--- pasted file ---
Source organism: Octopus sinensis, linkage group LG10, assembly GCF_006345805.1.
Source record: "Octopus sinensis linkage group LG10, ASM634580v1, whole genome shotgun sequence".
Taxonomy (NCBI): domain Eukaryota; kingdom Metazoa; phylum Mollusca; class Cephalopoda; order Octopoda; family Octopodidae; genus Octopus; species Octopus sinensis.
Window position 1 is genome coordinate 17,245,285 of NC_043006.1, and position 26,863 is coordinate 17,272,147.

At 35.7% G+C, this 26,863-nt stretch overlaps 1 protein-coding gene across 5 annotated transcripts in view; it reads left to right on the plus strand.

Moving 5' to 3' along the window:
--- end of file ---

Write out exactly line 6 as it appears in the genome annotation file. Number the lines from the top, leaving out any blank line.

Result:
Moving 5' to 3' along the window: